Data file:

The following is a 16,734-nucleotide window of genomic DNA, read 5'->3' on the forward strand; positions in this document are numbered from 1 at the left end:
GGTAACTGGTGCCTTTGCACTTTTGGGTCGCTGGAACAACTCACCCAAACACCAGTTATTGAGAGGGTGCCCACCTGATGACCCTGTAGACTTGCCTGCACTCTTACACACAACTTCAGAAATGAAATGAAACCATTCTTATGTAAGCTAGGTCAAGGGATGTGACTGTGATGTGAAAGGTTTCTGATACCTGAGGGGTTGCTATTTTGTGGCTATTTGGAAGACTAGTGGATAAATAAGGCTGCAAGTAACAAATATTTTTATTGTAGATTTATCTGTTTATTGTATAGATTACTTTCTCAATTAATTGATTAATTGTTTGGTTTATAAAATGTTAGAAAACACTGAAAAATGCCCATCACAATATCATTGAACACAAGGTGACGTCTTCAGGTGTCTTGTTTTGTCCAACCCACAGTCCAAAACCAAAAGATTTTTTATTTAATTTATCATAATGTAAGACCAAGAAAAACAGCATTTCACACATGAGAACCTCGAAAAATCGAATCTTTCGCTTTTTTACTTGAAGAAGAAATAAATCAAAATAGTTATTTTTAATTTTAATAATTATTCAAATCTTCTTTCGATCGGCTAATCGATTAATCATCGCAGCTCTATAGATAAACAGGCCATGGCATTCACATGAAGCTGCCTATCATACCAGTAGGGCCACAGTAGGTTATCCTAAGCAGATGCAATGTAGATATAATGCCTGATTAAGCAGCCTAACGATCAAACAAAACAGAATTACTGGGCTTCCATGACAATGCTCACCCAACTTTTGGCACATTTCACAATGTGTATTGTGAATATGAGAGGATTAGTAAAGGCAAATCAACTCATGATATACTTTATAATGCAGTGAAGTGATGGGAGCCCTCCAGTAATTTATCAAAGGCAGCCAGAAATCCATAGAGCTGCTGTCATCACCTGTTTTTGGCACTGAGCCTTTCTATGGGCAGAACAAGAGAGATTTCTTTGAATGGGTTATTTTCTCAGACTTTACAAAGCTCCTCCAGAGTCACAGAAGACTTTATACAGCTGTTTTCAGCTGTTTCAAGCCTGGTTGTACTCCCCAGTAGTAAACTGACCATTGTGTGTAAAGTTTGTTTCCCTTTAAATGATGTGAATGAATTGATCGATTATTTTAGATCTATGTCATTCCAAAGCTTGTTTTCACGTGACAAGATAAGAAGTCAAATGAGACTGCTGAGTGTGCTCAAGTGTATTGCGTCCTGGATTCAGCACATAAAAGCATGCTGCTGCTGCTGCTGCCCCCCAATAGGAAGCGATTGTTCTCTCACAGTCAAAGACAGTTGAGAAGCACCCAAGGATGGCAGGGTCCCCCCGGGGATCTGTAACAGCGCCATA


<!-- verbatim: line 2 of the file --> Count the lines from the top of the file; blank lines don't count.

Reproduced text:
GGTAACTGGTGCCTTTGCACTTTTGGGTCGCTGGAACAACTCACCCAAACACCAGTTATTGAGAGGGTGCCCACCTGATGACCCTGTAGACTTGCCTGCACTCTTACACACAACTTCAGAAATGAAATGAAACCATTCTTATGTAAGCTAGGTCAAGGGATGTGACTGTGATGTGAAAGGTTTCTGATACCTGAGGGGTTGCTATTTTGTGGCTATTTGGAAGACTAGTGGATAAATAAGGCTGCAAGTAACAAATATTTTTATTGTAGATTTATCTGTTTATTGTATAGATTACTTTCTCAATTAATTGATTAATTGTTTGGTTTATAAAATGTTAGAAAACACTGAAAAATGCCCATCACAATATCATTGAACACAAGGTGACGTCTTCAGGTGTCTTGTTTTGTCCAACCCACAGTCCAAAACCAAAAGATTTTTTATTTAATTTATCATAATGTAAGACCAAGAAAAACAGCATTTCACACATGAGAACCTCGAAAAATCGAATCTTTCGCTTTTTTACTTGAAGAAGAAATAAATCAAAATAGTTATTTTTAATTTTAATAATTATTCAAATCTTCTTTCGATCGGCTAATCGATTAATCATCGCAGCTCTATAGATAAACAGGCCATGGCATTCACATGAAGCTGCCTATCATACCAGTAGGGCCACAGTAGGTTATCCTAAGCAGATGCAATGTAGATATAATGCCTGATTAAGCAGCCTAACGATCAAACAAAACAGAATTACTGGGCTTCCATGACAATGCTCACCCAACTTTTGGCACATTTCACAATGTGTATTGTGAATATGAGAGGATTAGTAAAGGCAAATCAACTCATGATATACTTTATAATGCAGTGAAGTGATGGGAGCCCTCCAGTAATTTATCAAAGGCAGCCAGAAATCCATAGAGCTGCTGTCATCACCTGTTTTTGGCACTGAGCCTTTCTATGGGCAGAACAAGAGAGATTTCTTTGAATGGGTTATTTTCTCAGACTTTACAAAGCTCCTCCAGAGTCACAGAAGACTTTATACAGCTGTTTTCAGCTGTTTCAAGCCTGGTTGTACTCCCCAGTAGTAAACTGACCATTGTGTGTAAAGTTTGTTTCCCTTTAAATGATGTGAATGAATTGATCGATTATTTTAGATCTATGTCATTCCAAAGCTTGTTTTCACGTGACAAGATAAGAAGTCAAATGAGACTGCTGAGTGTGCTCAAGTGTATTGCGTCCTGGATTCAGCACATAAAAGCATGCTGCTGCTGCTGCTGCCCCCCAATAGGAAGCGATTGTTCTCTCACAGTCAAAGACAGTTGAGAAGCACCCAAGGATGGCAGGGTCCCCCCGGGGATCTGTAACAGCGCCATA